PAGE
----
Add this to your list of nightmare jobs: prehistoric dentist. Had the profession existed 1.8 million years ago, it would have encountered an ancient human relative with a disconcertingly common dental disorder: weakened, pockmarked teeth resembling the surface of a golf ball.
The patient in question is Paranthropus robustus, a massive-jawed, thick-molared creature that looked a bit like a gorilla and feasted on tropical grasses, hard seeds and nuts, and fibrous fruits in southern Africa. Scientists have long suspected P. robustus’s tough, gritty diet contributed to the overall poor condition of the species’s fossil teeth found over the years.
Hoping to learn more, paleontologists compared hundreds of fossilized P. robustus teeth, pictured above, with those of other southern African hominins such as Australopithecus sediba and A. africanus that lived at roughly the same time, as well as with more recent hominins and living apes. The golf ball–like pitting was a common feature of P. robustus teeth, showing up in 47% of baby teeth and 14% of permanent teeth of the species, whereas it occurred only in about 7% and 4%, respectively, of the baby and permanent teeth of the other ancient hominins combined. These pits in the teeth enamel would have made them wear down quickly and break easily.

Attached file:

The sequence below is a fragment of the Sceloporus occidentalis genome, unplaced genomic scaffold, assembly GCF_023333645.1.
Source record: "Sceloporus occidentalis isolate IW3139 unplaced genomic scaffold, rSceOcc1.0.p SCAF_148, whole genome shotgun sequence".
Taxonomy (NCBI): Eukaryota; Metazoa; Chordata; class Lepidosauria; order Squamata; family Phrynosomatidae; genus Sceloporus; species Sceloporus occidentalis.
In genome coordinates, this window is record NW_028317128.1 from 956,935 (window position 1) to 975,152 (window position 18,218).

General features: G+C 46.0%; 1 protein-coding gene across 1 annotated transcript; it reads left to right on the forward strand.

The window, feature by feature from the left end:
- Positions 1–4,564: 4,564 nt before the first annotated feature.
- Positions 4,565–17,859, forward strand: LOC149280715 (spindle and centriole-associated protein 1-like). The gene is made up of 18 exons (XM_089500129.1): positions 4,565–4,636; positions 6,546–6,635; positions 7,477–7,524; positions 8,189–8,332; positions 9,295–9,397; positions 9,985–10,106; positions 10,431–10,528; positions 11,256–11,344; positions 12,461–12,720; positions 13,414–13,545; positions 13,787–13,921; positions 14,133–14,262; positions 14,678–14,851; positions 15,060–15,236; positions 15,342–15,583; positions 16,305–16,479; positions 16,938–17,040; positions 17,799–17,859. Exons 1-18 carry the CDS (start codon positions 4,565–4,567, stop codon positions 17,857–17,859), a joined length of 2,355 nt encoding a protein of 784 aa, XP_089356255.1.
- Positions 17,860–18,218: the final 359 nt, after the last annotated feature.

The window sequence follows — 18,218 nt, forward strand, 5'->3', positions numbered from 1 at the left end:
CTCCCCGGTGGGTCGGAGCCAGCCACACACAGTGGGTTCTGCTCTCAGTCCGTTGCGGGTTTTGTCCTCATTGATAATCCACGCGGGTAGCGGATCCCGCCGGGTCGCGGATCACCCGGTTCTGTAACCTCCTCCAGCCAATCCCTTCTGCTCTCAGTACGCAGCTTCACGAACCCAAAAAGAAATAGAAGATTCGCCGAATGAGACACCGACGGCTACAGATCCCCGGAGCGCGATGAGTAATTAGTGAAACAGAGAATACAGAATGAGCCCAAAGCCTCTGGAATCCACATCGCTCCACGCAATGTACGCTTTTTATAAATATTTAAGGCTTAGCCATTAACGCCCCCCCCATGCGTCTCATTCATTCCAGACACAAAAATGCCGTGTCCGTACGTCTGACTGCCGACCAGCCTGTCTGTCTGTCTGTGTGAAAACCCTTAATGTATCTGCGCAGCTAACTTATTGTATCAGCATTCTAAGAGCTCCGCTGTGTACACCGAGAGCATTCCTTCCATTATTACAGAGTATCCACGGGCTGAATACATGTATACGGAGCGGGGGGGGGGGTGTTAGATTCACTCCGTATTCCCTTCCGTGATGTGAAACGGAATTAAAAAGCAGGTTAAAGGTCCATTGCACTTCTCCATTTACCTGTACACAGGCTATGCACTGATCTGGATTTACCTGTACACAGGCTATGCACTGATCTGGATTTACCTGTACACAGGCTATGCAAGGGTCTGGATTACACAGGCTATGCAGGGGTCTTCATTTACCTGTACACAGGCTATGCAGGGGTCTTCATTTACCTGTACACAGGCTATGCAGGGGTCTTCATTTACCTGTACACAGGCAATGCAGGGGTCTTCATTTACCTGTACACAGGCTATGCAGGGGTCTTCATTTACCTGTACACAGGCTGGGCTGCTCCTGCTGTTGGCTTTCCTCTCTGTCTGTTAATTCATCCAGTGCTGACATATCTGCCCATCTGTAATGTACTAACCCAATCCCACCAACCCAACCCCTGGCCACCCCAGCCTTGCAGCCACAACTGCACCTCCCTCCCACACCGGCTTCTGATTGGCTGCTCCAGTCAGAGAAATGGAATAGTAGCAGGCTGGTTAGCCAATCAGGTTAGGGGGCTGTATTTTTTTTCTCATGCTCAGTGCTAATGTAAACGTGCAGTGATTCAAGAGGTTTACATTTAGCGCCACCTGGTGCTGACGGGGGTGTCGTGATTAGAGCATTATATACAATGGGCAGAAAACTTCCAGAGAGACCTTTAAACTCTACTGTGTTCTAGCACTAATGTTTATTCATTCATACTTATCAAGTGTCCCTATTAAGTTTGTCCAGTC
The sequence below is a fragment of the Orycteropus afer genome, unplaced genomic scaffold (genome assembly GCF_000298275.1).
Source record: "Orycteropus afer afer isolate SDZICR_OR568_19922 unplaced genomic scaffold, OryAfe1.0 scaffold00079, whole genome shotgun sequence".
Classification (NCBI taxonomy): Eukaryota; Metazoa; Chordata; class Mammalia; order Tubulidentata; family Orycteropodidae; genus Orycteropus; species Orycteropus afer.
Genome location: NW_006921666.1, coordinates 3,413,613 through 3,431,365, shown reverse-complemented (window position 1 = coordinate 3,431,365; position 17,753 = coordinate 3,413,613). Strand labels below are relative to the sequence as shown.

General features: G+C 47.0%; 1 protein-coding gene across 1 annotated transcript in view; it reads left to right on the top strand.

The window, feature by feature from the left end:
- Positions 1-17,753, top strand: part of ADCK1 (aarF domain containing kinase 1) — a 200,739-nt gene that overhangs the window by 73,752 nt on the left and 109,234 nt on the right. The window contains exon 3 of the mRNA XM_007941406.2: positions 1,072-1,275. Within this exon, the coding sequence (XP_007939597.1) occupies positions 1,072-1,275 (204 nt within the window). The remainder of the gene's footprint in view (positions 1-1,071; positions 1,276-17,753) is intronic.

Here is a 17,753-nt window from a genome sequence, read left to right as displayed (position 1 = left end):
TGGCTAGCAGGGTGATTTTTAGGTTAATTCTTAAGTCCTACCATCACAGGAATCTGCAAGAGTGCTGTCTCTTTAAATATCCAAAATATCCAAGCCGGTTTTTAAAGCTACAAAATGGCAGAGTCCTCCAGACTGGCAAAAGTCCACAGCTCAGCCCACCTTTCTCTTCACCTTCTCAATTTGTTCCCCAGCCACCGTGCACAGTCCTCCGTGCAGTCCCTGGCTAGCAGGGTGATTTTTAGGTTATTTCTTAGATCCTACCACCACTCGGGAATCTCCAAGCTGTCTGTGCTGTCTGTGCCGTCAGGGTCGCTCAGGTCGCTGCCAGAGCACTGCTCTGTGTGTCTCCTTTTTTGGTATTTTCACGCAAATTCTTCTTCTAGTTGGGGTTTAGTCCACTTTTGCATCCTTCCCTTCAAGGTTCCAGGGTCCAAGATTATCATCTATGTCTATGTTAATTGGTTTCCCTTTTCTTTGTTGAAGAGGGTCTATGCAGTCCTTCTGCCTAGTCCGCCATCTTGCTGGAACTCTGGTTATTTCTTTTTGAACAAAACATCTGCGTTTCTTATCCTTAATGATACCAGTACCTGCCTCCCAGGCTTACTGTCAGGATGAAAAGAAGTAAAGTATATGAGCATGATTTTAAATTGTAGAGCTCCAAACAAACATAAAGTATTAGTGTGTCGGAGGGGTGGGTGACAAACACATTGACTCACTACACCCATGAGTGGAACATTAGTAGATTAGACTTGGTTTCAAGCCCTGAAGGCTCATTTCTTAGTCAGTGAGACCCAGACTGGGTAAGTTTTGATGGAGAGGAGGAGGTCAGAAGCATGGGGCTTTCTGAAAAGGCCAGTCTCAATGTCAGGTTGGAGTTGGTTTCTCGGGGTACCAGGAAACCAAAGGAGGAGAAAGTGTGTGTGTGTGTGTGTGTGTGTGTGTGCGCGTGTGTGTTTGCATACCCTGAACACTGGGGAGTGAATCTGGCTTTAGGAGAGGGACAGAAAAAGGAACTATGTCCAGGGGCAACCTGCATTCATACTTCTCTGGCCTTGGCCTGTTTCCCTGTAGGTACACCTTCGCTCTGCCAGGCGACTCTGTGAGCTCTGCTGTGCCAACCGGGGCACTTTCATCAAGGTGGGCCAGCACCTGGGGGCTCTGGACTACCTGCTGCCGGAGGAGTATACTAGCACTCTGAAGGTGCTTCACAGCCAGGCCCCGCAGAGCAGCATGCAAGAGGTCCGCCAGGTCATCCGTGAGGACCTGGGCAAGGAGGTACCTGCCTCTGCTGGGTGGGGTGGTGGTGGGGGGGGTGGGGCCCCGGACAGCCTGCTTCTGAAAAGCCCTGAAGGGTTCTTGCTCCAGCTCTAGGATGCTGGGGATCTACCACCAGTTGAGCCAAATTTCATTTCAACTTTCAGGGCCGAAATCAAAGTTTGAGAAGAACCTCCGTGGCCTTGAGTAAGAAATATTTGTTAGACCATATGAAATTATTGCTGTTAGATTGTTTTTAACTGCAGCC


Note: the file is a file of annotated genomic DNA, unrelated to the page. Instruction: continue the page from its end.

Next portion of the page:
However, these defects probably didn’t come from P. robustus’s diet. The condition closely resembles a somewhat rare modern genetic disorder called amelogenesis imperfecta that affects about one in 1000 people worldwide, the researchers report this week in the Journal of Human Evolution. The disorder causes a breakdown in enamel-producing cells, leading to scattered pits and grooves in the teeth.
How did P. robustus develop this condition? In modern humans, the genes responsible also contribute to thick, dense enamel. It’s possible, the researchers suggest, that the defect was a side effect of evolving thicker, denser teeth to cope with the species’s rough diet.